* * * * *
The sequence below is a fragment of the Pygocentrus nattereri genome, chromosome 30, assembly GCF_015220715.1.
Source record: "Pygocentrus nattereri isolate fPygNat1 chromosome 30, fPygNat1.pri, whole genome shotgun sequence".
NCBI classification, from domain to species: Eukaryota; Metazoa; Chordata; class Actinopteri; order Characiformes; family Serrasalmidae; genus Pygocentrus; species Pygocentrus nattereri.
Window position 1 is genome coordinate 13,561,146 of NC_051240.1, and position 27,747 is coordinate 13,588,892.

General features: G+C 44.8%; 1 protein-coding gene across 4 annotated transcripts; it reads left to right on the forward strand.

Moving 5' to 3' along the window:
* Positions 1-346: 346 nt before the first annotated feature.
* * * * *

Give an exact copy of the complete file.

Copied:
The sequence below is a fragment of the Pygocentrus nattereri genome, chromosome 30, assembly GCF_015220715.1.
Source record: "Pygocentrus nattereri isolate fPygNat1 chromosome 30, fPygNat1.pri, whole genome shotgun sequence".
NCBI classification, from domain to species: Eukaryota; Metazoa; Chordata; class Actinopteri; order Characiformes; family Serrasalmidae; genus Pygocentrus; species Pygocentrus nattereri.
Window position 1 is genome coordinate 13,561,146 of NC_051240.1, and position 27,747 is coordinate 13,588,892.

General features: G+C 44.8%; 1 protein-coding gene across 4 annotated transcripts; it reads left to right on the forward strand.

Moving 5' to 3' along the window:
* Positions 1-346: 346 nt before the first annotated feature.